The Night of the Werewolf is reviewed as part of a double feature on Blu-ray Disc:
Naschy, in full howl-at-the-moon mode, really tears up the scenery, emoting up a storm to evoke the idea of the romantic heart buried beneath that beastly exterior.
The Host arrives in the U.S. on the kind of advance billing that greeted Asian genre features like the stripped-down horror movie Ringu, the ultraviolent reality-tv parody Battle Royale, and the intensely scripted double-crosses of Infernal Affairs. Those films maxed out geek buzz because they were sterling examples of something Hollywood rarely gets right — the raucous, galvanizing, and uncompromising genre movie. Where Hollywood genre pictures increasingly call attention to their own ridiculousness, somehow the best of their Asian counterparts have managed to keep an unrivalled air of seriousness about them, even when the concept is ridiculously outré: Fukasaku kept the schoolchildren’s deathmatch that was Battle Royale under control by shooting it just like a war movie, and by casting Takeshi Kitano, Japan’s ultimate black-comic performer, in an important supporting role. Scorsese updated Infernal Affairs to great effect partly by working with a William Monahan screenplay that smartly made the story even more hard-boiled, and the Hollywood fantasy film got a boost from the largely po-faced (and intermittently excellent) Lord of the Rings series. With King Kong, Peter Jackson even made a go at rescuing the Hollywood monster movie from the Godzilla slums. But his movie was bloated and overly cutesy and felt, ultimately, ponderous in a way you wouldn’t expect a giant-gorilla movie to be. (Perhaps all those Oscars put the wrong ideas in Jackson’s head.)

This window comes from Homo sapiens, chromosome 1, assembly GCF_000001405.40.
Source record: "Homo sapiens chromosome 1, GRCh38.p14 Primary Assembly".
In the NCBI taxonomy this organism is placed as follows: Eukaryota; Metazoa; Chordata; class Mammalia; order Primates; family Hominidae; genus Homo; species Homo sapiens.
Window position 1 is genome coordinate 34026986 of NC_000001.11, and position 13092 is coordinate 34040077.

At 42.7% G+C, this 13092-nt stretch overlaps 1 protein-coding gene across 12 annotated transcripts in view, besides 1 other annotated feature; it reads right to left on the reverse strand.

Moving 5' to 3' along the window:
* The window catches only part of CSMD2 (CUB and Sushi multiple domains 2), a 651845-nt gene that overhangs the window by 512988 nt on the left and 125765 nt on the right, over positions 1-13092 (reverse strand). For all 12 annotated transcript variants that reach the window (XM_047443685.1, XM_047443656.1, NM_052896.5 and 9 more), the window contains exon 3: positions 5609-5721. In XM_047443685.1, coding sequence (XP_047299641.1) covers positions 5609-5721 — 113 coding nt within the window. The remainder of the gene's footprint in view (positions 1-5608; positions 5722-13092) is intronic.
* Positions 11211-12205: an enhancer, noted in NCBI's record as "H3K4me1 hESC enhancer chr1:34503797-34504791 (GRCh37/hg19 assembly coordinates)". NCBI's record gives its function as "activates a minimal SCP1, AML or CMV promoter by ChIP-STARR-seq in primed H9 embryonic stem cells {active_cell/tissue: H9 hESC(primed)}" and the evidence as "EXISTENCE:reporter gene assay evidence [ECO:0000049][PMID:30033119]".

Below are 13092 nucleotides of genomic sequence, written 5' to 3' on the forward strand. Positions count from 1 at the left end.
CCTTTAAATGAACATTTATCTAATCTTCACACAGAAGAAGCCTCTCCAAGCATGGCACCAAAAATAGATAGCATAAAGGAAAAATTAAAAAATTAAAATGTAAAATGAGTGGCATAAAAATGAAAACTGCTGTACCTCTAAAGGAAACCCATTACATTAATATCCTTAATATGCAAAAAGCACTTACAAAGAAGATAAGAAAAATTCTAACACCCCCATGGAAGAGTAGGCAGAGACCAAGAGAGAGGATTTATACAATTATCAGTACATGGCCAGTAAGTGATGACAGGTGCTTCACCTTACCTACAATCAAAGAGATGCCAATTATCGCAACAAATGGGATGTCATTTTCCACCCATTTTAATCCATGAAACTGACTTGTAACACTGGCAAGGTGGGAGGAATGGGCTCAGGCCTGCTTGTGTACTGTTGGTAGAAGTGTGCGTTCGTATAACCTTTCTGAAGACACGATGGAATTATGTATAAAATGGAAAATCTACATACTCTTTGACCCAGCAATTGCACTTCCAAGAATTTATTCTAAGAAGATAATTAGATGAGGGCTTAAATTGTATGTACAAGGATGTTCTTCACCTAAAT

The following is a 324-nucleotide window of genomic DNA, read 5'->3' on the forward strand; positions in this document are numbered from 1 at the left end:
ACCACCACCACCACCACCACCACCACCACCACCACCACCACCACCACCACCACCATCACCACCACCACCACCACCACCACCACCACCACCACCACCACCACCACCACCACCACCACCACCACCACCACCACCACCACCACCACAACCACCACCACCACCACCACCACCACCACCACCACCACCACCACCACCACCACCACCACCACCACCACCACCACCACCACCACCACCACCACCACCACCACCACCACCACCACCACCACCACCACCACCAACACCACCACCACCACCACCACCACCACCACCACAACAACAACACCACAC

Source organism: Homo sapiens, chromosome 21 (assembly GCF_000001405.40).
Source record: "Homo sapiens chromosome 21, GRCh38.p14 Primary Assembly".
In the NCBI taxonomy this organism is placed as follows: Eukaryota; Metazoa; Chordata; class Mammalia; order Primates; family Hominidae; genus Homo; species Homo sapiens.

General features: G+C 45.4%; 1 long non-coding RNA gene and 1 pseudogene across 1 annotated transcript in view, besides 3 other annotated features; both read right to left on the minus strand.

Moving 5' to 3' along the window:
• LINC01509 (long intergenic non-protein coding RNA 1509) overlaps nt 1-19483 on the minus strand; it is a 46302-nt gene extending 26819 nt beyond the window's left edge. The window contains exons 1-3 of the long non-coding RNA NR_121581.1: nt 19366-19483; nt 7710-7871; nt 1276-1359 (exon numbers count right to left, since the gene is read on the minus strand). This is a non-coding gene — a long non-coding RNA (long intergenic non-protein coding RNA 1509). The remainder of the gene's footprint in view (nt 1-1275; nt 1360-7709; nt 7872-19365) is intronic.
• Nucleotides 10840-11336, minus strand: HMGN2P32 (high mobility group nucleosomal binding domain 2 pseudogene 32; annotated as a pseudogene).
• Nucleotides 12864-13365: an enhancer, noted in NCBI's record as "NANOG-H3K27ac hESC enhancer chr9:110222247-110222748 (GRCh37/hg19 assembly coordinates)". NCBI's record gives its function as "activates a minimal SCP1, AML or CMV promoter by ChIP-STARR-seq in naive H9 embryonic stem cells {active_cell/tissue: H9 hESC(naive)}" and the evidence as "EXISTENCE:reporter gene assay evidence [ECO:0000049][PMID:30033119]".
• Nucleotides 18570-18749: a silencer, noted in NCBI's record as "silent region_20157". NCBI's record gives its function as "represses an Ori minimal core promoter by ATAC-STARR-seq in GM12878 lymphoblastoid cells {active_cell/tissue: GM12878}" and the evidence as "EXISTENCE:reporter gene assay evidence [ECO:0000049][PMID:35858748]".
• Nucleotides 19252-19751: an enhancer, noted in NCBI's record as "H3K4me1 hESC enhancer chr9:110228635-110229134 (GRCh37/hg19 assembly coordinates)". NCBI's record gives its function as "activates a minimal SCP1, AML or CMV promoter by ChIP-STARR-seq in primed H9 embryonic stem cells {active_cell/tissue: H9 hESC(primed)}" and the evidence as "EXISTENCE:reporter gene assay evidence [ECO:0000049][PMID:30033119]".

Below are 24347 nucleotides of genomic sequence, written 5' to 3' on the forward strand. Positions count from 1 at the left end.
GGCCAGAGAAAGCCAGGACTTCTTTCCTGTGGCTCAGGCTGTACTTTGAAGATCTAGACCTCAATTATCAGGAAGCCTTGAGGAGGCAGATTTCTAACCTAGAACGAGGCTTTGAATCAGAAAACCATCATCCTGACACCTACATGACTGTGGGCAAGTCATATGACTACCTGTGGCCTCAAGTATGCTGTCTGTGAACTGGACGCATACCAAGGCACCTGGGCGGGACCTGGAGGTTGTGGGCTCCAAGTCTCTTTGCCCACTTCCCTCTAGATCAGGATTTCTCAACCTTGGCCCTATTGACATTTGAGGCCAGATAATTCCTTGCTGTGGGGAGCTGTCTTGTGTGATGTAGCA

Back in 1994, James Berardinelli wrote a review arguing that CGI had relegated Willis O’Brien’s elaborate special-effects work in King Kong to the dustbin of history — that you couldn’t keep audiences on Skull Island once you had shown them Jurassic Park. He was so full of shit. (And seems to have come to his senses, judging from the substantially rewritten version now residing at his Web site.) Watching a TCM broadcast of King Kong tonight, I was struck by the visceral nature of the effects work. Does Kong look “realistic?” No. Neither, for all the careful artistry and craftsmanship that went into digitally painting the creases onto his green body, does Ang Lee’s ILM-conjured Hulk. But Kong exemplifies a sort of personal expressiveness and cinematic mysticism that’s all the more awesome for its apparent outmodedness.